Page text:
How do GPs really measure blood pressure? Adherence to hypertension guidelines in practice: results from a patient survey.

Conference: 
Talk Code: 
EP2F.07
Presenter: 
Sarah Stevens
Co-authors: 
Prof Richard Stevens, Prof Richard McManus
Author institutions: 
University of Oxford

Problem

Hypertension guidelines recommend repeat measurement of blood pressure (BP) and the use of confirmatory out of office measurements when initial clinic readings are high. However, it is unclear how often these guidelines are followed in practice, if behaviour differs between general practitioners (GPs) or nurses, or if guidelines are more likely to be followed when treating specific patient groups. We sought to determine to what extent BP measurement guidance is followed during routine practice through a patient survey.

Approach

An online survey was advertised to members of several charities and patient research groups from July 2015. Respondents were asked to provide basic demographic / health data and to recall if and how their BP was measured during their last appointment. Respondents were also asked to take part in a follow-up survey after their next appointment, and were informed this would capture more in-depth data about their BP measurement. Preliminary data from the first survey were summarized by means/proportions with 95% confidence intervals.

Findings

A total of 2,283 users visited the initial survey site during the study period of which 709 (31.1%) completed the first survey and had complete data. Respondents had a mean (sd) age of 57.3 (13.2) years, 48.8% were male and 55.0% were hypertensive. At their last appointment, BP was measured once, twice or 3 or more times in 274 (59.7%), 136 (29.6%) and 49 (10.7%) people respectively and 190 people provided a BP reading.

Mean systolic BP was higher in those with who had their BP measured multiple times (1 reading mean=131.4 mm Hg, 95%CI [128.1 to 134.6] and 2 reading mean=140.1 mm Hg, 95% CI [135.8 to 144.4]) and people with high BP (>140/90 mm Hg) were more likely to be asked to monitor their BP at home (29.6 % vs. 16.8%, p=0.038). The proportion of people who had their BP measured two or more times was similar when BP was measured by a GP or nurse (44.0% vs. 38.1%, p=0.21). Hypertensives were more likely to have had their BP measured in both arms during any appointment previously but overall proportions were low (17.4% vs. 6.6%, p<0.001). Hypertensives not yet on medication were also more likely to be asked to measure their BP at home, compared to those already on medication (29.1% vs. 16.7%, p=0.028).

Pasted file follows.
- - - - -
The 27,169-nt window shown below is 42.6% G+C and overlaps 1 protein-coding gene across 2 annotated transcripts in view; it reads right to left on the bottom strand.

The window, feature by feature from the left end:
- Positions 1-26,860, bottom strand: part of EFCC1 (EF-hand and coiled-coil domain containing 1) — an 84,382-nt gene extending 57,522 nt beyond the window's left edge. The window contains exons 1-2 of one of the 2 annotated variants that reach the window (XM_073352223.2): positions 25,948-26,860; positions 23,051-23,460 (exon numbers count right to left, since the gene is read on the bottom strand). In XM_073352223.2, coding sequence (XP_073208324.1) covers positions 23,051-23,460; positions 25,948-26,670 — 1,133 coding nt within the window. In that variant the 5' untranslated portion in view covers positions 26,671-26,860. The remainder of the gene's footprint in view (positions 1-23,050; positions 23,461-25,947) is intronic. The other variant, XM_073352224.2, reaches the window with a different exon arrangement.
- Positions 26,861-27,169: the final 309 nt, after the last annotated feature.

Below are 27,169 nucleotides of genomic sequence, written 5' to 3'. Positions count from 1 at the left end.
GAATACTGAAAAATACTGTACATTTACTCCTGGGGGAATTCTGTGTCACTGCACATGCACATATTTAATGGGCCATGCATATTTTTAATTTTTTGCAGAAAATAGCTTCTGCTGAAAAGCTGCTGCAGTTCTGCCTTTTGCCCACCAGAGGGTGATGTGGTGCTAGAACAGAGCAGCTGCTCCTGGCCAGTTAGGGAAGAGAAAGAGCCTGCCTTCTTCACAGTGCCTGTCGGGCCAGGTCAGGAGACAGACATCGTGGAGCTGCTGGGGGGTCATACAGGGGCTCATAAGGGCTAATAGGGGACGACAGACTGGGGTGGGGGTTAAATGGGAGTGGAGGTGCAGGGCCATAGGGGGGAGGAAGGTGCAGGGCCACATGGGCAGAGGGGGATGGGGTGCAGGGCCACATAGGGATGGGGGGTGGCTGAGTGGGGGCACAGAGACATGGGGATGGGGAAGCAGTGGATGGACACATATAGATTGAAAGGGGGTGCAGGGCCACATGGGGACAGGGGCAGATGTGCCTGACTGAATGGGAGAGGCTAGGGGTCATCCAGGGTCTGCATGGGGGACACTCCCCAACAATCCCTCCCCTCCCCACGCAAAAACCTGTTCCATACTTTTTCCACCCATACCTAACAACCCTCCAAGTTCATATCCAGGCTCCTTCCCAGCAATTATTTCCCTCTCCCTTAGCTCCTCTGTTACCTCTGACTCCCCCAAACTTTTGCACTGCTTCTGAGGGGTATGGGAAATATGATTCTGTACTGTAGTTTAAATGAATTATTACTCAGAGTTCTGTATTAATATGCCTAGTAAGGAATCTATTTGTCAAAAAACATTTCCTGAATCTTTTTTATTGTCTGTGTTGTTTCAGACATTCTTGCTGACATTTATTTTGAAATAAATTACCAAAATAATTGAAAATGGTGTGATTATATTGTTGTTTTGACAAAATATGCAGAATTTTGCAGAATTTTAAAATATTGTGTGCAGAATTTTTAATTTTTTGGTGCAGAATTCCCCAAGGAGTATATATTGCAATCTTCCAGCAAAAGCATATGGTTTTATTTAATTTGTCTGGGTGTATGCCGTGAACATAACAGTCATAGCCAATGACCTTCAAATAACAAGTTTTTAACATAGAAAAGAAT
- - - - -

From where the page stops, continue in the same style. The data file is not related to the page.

Consequences

BP measurement guidelines appear to be followed in many cases, with more measurements made in those with high clinic readings and those who may be considered for antihypertensive treatment. Behaviour of GPs and nurses is similar, indicating comparable levels of awareness and time to carry out additional readings. However, adherence to some specific recommendations remains low and could be improved. Further insights will be gained from the follow-up survey.

Submitted by: 
Sarah Stevens
Funding acknowledgement: 
This project is funded by the National Institute for Health Research School for Primary Care Research (NIHR SPCR). The views expressed are those of the author(s) and not necessarily those of the NHS, the NIHR or the Department of Health. The NIHR SPCR is a partnership between the Universities of Birmingham, Bristol, Keele, Manchester, Nottingham, Oxford, Southampton and University College London.